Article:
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Armenia country profile

24 January 12 11:02 GMT

One of the earliest Christian civilisations, its first churches were founded in the fourth century. In later centuries, it frequently oscillated between Byzantine, Persian, Mongol or Turkish control, as well as periods of independence.

Its rich cultural and architectural heritage combines elements from different traditions. The Armenian language is part of the Indo-European family, but its alphabet is unique.

Divided between the Persians and Ottomans in the 16th century, eastern Armenian territories became part of the Russian Empire in the early 19th century, while the rest stayed within the Ottoman Empire.

Between 1915 and 1917, hundreds of thousands of ethnic Armenians died at the hands of government troops in the Ottoman Empire.

Yerevan wants Turkey, and the world, to recognize the deaths as genocide, and some countries have done so.

However, Turkey says that there was no genocide and that the dead were victims of World War I, and that ethnic Turks also suffered in the conflict.

The governments of the two countries agreed to normalise relations in October 2009, although Turkey has said opening the border will depend on progress on the Nagorno-Karabakh dispute.

An independent Republic of Armenia was proclaimed at the end of the first world war but was short-lived, lasting only until the beginning of the 1920s when the Bolsheviks incorporated it into the Soviet Union.

When Soviet rule collapsed in 1991, Armenia regained independence but retained a Russian military base at Gyumri.

In the mid-1990s the government embarked on an economic reform programme which brought some stability and growth. The country became a member of the Council of Europe in 2001.

Unemployment and poverty remain widespread. Armenia's economic problems are aggravated by a trade blockade imposed by neighbouring Turkey and Azerbaijan since the dispute over Nagorno-Karabakh.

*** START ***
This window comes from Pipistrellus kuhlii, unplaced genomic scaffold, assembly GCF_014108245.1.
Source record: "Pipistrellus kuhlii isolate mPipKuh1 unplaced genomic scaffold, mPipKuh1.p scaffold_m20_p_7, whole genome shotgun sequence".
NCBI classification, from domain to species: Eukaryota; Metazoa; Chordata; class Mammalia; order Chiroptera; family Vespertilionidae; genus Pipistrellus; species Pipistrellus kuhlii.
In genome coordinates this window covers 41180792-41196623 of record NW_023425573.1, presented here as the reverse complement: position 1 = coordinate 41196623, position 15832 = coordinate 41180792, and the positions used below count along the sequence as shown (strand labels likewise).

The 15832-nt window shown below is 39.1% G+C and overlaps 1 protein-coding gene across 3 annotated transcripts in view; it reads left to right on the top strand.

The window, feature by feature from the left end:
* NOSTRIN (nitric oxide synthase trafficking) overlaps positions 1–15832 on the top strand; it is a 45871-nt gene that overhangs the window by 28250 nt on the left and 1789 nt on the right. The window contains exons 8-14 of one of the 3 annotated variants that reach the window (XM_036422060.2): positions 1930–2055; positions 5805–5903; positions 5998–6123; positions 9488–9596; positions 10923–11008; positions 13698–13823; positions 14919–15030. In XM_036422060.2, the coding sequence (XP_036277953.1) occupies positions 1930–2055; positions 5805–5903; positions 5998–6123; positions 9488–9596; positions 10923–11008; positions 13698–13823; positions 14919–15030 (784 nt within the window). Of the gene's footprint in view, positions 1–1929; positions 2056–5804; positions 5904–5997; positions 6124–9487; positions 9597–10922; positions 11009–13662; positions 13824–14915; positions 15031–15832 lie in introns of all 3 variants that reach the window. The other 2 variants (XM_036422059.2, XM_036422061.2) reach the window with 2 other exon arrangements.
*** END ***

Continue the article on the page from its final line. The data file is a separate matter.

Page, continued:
Despite these problems, Armenia's economy experienced several years of double-digit growth before a sharp downturn set in in 2008.

The conflict over the predominantly Armenian-populated region in Azerbaijan overshadowed Armenia's return to independence.

Full-scale war broke out the same year as ethnic Armenians in Karabakh fought for independence, supported by troops and resources from Armenia proper. A ceasefire in place since 1994 has failed to deliver any lasting solution.

Armenia receives most of its gas supply from Russia and, like some other republics of the former Soviet Union, has had to face sharp price rises. Russian gas arrives via a pipeline running through Georgia.

Armenia has a huge diaspora and has always experienced waves of emigration, but the exodus of recent years has caused real alarm. It is estimated that Armenia has lost up to a quarter of its population since independence, as young families seek what they hope will be a better life abroad.

President: Serge Sarkisian

In presidential elections held in February 2008, Prime Minister Serge Sarkisian was declared winner in the first round with 52.9% of the vote. But thousands of opposition supporters took to the streets to protest the poll, which they say was rigged.

Russian President Vladimir Putin congratulated Mr Sarkisian and Europe's main election monitoring body, the Organisation for Security and Cooperation in Europe (OSCE), said the vote had mostly met international standards.

Outgoing President and close ally, Robert Kocharian, handpicked the prime minister to succeed him after Sarkisian's Republican Party swept parliamentary polls in May 2007.

Serge Sarkisian was a Soviet soldier and later worked in the defence-committee of the self-proclaimed Nagorno-Karabakh Republic. He was then appointed Armenia's minister of defence. He had a spell as minister of national security and head of the presidential staff before returning to the defence ministry.

Mr Sarkisian faces the challenge of restarting stalled talks in the dispute over Nagorno-Karabakh. He has also pledged to use his time as leader to improve living standards for the Armenian people.

In 2009, he signed signed a historic deal to re-establish diplomatic ties with Turkey, but the pact broke down when Turkish Prime Minister Recep Tayyip Erdogan insisted it depended on Armenia resolving its dispute with Azerbaijan first.

Mr Sarkisian was born in Nagorno-Karabakh in 1954.

Television is Armenia's dominant medium. There are more than 40 private TV stations, operating alongside the two public networks. The main Russian TV channels are widely available.

Few Armenians rely on newspapers as their primary source of news. Print runs are small and most publications are owned by wealthy individuals or political parties.

Censorship is prohibited under a 2004 media law. However, libel and defamation are punishable by prison terms and journalists have been sentenced under these laws.

The authorities use "informal pressure" to control broadcasting outlets, Freedom House said in 2010. Violence against journalists is a problem, it added.

There were 1.4 million internet users by June 2010 (

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